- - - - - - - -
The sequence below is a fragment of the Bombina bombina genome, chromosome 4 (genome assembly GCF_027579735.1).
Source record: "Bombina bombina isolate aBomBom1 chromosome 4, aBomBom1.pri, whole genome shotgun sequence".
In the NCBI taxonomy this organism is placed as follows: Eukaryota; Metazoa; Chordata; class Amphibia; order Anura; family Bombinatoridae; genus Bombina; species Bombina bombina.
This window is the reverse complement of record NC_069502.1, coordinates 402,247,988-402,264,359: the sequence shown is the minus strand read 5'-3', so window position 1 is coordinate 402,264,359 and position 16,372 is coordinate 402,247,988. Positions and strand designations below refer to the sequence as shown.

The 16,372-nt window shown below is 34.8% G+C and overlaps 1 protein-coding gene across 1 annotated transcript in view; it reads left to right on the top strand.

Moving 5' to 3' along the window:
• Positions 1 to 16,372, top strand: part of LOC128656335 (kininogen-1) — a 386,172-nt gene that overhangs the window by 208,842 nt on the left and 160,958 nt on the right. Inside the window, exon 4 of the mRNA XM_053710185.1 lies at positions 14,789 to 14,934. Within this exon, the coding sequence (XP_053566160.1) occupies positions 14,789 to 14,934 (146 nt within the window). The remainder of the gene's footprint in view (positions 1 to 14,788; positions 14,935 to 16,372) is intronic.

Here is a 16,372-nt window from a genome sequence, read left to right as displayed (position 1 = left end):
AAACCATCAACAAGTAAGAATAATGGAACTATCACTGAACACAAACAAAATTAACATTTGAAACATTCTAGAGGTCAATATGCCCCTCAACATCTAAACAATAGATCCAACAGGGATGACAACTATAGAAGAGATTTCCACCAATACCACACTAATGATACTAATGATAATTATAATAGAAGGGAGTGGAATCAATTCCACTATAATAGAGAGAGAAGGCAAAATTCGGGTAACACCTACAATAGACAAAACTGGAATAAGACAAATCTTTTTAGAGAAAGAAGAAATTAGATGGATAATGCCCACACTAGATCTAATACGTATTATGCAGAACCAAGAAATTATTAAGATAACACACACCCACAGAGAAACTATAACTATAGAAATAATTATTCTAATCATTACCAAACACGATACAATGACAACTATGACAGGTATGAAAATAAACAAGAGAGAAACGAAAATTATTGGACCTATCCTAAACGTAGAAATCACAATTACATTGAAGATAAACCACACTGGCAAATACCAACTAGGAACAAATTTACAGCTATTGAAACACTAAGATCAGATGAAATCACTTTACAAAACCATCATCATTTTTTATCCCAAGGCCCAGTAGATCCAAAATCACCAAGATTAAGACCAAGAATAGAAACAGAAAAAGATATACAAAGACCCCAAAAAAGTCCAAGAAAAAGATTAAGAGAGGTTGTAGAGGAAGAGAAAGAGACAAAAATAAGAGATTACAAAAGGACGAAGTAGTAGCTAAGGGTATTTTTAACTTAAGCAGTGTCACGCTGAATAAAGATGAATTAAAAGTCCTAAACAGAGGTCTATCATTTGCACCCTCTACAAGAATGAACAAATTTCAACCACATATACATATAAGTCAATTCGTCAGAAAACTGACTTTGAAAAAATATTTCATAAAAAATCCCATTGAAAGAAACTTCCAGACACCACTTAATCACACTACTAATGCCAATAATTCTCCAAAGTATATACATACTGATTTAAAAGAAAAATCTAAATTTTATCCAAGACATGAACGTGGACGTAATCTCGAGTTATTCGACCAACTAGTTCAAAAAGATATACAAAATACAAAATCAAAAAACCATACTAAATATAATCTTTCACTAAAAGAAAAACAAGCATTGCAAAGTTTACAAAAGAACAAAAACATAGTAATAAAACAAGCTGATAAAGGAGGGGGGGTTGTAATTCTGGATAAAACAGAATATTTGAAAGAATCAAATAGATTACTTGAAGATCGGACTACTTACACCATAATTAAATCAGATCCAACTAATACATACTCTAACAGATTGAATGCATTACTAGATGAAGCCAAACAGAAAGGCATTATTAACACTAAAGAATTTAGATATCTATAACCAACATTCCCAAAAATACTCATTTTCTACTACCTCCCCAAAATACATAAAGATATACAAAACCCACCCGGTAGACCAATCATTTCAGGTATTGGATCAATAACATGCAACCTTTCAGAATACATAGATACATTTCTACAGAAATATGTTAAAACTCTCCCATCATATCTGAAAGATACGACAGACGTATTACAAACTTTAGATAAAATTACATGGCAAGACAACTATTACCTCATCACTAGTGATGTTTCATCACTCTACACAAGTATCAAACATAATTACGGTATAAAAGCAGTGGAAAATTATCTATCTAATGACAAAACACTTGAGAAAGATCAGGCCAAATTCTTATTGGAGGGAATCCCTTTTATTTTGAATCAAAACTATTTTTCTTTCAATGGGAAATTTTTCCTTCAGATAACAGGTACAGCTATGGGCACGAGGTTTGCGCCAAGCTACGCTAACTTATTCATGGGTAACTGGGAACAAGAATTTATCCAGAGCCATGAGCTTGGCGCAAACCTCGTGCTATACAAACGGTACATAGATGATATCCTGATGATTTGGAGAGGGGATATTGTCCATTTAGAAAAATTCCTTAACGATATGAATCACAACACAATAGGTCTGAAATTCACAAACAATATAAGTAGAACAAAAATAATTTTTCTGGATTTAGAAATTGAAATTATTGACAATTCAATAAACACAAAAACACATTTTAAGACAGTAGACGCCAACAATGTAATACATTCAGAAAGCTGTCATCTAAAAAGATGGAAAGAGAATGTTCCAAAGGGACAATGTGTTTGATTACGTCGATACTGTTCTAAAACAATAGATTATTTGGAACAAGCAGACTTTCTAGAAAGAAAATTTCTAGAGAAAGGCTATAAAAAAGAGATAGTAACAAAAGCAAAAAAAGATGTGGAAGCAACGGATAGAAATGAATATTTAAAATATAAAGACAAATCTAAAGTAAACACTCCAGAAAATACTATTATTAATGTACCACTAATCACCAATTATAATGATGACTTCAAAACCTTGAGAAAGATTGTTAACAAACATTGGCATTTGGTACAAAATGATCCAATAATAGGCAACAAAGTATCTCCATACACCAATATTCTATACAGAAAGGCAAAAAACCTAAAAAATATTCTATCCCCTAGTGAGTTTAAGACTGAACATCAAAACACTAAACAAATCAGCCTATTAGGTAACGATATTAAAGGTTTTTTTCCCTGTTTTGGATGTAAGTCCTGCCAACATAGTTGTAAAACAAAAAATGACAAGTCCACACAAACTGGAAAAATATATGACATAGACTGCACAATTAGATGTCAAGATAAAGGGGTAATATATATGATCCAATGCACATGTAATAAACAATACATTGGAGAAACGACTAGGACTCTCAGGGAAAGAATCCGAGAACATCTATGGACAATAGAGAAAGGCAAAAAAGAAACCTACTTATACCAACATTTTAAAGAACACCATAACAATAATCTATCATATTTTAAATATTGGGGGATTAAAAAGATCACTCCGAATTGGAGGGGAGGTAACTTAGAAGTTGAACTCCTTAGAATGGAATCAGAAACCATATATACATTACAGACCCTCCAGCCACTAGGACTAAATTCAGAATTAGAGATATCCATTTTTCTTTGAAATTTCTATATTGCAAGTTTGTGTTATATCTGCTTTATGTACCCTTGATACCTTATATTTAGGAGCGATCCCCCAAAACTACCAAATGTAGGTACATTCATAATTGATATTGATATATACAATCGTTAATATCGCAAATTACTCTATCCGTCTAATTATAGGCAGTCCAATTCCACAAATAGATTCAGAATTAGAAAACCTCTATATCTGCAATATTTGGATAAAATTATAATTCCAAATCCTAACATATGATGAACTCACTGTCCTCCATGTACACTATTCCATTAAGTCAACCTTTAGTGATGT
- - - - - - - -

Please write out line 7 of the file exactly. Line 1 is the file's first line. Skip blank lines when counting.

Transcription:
• Positions 1 to 16,372, top strand: part of LOC128656335 (kininogen-1) — a 386,172-nt gene that overhangs the window by 208,842 nt on the left and 160,958 nt on the right. Inside the window, exon 4 of the mRNA XM_053710185.1 lies at positions 14,789 to 14,934. Within this exon, the coding sequence (XP_053566160.1) occupies positions 14,789 to 14,934 (146 nt within the window). The remainder of the gene's footprint in view (positions 1 to 14,788; positions 14,935 to 16,372) is intronic.